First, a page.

Central bank digital currencies (CBDCs) have been a divisive idea since their inception, and that continued to play out on Twitter this week.
Rep. Warren Davidson (R-OH) took to the social media platform to speak out against the Digital Dollar. Replying to a CBDC job ad by the Federal Reserve Bank of San Francisco, Davidson said CBDCs “corrupt money into a tool for coercion and control.” Making a reference to Star Wars, he also called them the “financial equivalent of the Death Star.”
The Federal Reserve is building the financial equivalent of the Death Star.
Central Bank Digital Currency (CBDC) corrupts money into a tool for coercion & control.
— Warren Davidson 🇺🇸 (@WarrenDavidson) July 23, 2023
While some polls show the majority of Americans are opposed to CBDCs and show concerns about privacy, cyber-attacks, and the elimination of cash are troubling people, some replied to Davidson’s Tweets saying they support the concept of monetary programmability if these issues can be addressed.
Davidson did not budge, saying that programmability should never be a possibility when a currency is issued by a central authority. The Federal Reserve has repeatedly assured Americans that privacy would be preserved, but the representative for Ohio’s 8th congressional district isn’t buying it.
Fears about privacy and government control around CBDCs aren’t limited to the United States. The same concerns have been raised worldwide, leading the European Central Bank (ECB) to prohibit programmability, such as the ability to make digital euros spendable only on specific things at the base layer.
Bitcoin (BSV) is the answer
While Bitcoin has been on a long and winding road with many twists and turns, the original idea of an electronic cash system that protects privacy while enabling traceability is still alive and well.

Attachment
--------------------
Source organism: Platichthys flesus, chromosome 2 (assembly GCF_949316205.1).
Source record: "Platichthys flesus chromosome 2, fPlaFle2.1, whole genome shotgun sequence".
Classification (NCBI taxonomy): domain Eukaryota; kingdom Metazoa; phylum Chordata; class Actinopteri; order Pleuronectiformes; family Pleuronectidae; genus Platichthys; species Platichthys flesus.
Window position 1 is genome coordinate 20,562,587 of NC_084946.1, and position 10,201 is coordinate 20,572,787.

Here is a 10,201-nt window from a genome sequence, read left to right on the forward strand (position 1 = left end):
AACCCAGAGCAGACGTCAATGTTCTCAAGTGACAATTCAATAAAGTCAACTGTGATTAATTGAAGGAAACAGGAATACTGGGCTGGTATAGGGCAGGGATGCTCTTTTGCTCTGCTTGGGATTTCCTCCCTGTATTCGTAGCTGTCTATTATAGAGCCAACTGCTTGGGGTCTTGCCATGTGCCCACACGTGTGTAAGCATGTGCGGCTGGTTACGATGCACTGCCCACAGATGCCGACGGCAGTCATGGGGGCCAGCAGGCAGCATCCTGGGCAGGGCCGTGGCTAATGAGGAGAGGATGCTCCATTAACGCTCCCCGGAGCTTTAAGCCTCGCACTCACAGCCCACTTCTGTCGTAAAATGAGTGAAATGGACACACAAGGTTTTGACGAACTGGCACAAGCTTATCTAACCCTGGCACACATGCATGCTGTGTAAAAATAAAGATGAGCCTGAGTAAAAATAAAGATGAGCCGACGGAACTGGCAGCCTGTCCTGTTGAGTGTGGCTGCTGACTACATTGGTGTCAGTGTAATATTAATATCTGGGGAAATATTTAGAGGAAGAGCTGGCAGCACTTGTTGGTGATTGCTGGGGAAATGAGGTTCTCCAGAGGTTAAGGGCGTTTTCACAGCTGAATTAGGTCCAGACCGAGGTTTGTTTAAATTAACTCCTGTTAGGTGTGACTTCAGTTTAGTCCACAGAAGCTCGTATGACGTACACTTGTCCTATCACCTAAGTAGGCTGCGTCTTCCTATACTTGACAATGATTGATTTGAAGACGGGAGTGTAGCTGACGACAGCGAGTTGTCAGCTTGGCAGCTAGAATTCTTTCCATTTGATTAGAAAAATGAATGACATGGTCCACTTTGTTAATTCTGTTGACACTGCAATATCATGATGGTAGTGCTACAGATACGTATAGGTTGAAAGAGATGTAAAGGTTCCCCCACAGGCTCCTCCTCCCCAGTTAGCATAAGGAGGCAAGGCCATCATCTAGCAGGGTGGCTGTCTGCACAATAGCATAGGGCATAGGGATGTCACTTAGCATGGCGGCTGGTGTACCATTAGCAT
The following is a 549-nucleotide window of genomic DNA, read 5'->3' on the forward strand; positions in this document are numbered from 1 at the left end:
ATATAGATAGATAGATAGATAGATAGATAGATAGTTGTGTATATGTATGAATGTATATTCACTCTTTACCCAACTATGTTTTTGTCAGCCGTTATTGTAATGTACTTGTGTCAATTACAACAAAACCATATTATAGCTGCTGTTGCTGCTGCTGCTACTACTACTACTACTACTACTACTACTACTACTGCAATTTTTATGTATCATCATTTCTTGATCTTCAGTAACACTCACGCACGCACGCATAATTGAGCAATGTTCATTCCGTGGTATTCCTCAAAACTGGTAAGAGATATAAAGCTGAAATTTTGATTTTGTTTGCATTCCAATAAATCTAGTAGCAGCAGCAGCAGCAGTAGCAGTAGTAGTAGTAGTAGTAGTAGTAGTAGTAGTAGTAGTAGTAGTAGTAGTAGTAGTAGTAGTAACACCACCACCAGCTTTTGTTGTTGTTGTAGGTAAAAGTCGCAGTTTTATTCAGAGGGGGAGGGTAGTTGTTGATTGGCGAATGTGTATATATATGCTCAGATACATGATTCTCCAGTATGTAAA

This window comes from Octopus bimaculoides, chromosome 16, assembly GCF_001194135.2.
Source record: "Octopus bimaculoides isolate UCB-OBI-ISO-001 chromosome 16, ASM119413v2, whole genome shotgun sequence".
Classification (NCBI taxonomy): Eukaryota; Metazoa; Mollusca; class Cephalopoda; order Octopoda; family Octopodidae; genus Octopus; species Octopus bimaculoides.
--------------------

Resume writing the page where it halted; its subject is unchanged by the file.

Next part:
Unlike CBDCs, which central government authorities would issue and many people don’t trust, all 21 million bitcoins were issued by Satoshi Nakamoto when he first released his electronic cash system. These coins are pre-programed to be distributed to miners in exchange for work such as building blocks and propagating the network.
Satoshi’s original design (not to be confused with the broken fork BTC) strikes the right balance between legal compliance and user privacy. Capable of micro and nano payments, Bitcoin (BSV) leaves time-stamped records on the ledger, proving that transactions have occurred while not revealing any information about who transacted or for what.
As a scalable electronic cash system, BSV Blockchain is also programmable, but only by users who wish to set up transaction terms and application developers who wish to develop on the blockchain. This is starkly different from a programmable CBDC with conditions determined by a central bank. Bitcoin (BSV) allows parties to agree on conditions upon which coins will be released, such as dates, times, and work milestones met.
While CBDCs seem inevitable, and they will have their benefits and drawbacks when they fully roll out across the world, Bitcoin (BSV) remains a viable alternative; a true peer-to-peer electronic cash system protecting privacy.
However, for it to work as such, it must be used as cash rather than held, stored, and traded for fiat profits. It must also scale unboundedly and have tiny fees so as to make splitting payments into smaller lots and storing coins in many different wallets feasible. Only BSV blockchain meets the standards required.
Watch: Blockchain provides perfect foundation for CBDC
New to blockchain? Check out CoinGeek’s Blockchain for Beginners section, the ultimate resource guide to learn more about blockchain technology.